National Living Wage rises as part of Philip Hammond's Autumn Statement

The Chancellor  said the increase for over-25s from April was worth more than £500 to a full-time worker

Zlata Rodionova
Wednesday 23 November 2016 14:28
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Government increase living wage

The minimum wage for over 25s will rise by 4 per cent from next year, following an announcement by Chancellor Philip Hammond in his first Autumn Statement.

Mr Hammond will give a boost to the National Living wage, launched under his predecessor George Osborne, in a bid to get to the Government's 2020 target of £9 an hour.

The National Living Wage will increase from £7.20 to £7.50 from April next year, the Chancellor confirmed.

The figure – recommended by the independent Low Pay Commission – is 10p lower than some had been expecting because average wages have been lower.

However, it will still be the equivalent of a pay rise worth over £500 a year to a full-time worker.

The Treasury said Mr Hammond's package was designed to "improve the living standards of ordinary working class people and their families", in line with the ambitions set out by Prime Minister Theresa May in her speech to the Conservative conference last month.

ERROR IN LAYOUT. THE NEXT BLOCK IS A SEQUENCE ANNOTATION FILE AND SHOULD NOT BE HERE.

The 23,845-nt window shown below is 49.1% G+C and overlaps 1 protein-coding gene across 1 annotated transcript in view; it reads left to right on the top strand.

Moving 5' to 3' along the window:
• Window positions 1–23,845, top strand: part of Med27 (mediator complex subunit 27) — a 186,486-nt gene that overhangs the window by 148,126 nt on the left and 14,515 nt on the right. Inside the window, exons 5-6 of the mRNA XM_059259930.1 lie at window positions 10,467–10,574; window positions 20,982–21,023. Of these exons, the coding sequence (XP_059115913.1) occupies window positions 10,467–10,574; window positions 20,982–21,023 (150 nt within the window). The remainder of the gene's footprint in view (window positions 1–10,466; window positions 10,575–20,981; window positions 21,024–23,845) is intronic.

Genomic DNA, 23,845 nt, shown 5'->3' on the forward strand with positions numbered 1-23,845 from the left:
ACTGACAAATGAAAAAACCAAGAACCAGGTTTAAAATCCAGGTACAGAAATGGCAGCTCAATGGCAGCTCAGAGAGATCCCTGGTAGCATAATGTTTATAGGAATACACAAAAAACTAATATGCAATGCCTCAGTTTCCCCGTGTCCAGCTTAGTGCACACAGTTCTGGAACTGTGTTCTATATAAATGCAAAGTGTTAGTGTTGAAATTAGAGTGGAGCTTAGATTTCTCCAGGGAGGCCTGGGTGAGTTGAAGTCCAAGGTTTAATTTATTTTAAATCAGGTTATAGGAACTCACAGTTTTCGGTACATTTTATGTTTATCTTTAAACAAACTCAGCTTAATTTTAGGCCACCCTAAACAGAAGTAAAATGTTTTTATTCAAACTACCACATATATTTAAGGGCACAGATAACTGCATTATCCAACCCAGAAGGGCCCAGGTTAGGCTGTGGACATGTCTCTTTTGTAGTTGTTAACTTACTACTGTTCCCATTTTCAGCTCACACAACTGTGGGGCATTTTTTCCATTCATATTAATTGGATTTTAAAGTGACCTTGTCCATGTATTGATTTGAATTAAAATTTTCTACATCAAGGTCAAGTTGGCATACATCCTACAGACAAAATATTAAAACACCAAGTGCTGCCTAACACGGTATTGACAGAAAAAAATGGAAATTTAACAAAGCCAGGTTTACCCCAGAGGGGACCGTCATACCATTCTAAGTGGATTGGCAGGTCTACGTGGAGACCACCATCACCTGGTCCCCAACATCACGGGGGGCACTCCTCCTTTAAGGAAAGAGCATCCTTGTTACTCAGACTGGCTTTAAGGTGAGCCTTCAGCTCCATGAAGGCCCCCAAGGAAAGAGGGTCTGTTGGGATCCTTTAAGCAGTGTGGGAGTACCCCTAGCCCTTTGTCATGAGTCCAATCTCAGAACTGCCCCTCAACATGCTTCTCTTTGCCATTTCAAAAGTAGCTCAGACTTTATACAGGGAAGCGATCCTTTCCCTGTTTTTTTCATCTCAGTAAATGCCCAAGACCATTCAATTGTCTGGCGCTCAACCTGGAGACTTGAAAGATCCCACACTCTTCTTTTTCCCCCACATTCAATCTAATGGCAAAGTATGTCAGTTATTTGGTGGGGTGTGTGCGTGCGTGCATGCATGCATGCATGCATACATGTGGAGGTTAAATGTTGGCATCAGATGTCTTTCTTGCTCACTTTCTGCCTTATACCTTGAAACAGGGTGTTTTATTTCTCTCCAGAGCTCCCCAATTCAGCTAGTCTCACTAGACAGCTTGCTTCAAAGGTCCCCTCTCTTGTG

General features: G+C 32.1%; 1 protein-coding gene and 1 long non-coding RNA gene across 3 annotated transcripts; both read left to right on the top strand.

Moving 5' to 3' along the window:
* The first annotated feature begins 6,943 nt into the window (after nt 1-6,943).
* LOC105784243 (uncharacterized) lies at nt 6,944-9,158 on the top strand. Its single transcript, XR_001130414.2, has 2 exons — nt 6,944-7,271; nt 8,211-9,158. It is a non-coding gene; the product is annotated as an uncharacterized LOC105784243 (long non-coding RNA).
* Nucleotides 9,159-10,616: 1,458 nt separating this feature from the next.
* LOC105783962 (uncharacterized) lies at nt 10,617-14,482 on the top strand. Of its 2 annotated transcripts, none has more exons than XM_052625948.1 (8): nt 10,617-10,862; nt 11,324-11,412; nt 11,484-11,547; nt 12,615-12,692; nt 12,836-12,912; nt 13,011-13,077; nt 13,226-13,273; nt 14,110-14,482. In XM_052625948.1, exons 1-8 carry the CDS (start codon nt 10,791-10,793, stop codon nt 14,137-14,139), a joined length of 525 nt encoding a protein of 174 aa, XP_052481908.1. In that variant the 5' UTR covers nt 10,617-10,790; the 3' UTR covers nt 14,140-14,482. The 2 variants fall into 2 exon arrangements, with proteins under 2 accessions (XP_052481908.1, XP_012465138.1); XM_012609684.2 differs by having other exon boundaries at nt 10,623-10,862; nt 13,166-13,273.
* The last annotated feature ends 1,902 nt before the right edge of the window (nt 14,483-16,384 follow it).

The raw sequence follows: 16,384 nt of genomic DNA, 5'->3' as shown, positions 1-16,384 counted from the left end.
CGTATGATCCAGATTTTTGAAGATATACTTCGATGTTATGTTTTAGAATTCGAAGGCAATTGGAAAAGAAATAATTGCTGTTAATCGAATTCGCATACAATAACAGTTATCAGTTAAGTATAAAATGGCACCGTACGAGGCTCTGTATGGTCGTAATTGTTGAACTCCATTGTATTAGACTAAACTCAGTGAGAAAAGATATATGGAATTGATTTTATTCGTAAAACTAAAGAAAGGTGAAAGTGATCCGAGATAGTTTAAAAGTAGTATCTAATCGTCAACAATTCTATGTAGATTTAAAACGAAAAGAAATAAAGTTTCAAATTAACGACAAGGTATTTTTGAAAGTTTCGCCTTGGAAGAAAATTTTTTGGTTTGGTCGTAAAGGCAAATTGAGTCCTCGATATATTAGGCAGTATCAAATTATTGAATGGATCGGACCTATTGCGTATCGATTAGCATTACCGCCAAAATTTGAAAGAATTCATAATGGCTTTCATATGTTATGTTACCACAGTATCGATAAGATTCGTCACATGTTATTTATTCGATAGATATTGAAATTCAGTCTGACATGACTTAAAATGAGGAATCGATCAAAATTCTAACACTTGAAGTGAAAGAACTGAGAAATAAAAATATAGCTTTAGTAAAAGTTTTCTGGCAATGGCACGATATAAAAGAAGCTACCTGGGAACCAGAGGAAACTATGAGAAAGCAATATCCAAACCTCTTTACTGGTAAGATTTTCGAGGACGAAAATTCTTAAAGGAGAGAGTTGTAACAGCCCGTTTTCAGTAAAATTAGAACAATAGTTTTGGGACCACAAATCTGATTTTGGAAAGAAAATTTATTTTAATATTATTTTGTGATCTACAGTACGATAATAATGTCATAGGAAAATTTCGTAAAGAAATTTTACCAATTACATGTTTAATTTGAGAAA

Katherine Chapman, director of the Living Wage Foundation, an independent body which sets a higher voluntary rate for a living wage, said: "We welcome any pay rise for low-paid workers, especially now in these uncertain times with speculations about food and other prices set to rise."

"The reality, however, is that a fifth of UK workers aren't paid enough to live on. There's still a gap between the Government minimum and our real Living Wage of £8.45 in the UK and £9.75 in London, which is based on what families need to earn to meet everyday costs."

"We encourage as many businesses who can to join our movement of 3,000 UK employers who are going further to pay a real Living Wage because a hard day's work deserves a fair day's pay."

In September, Labour's John McDonnell has pledged that a Labour government would introduce a living wage that would likely be more than £10 an hour.

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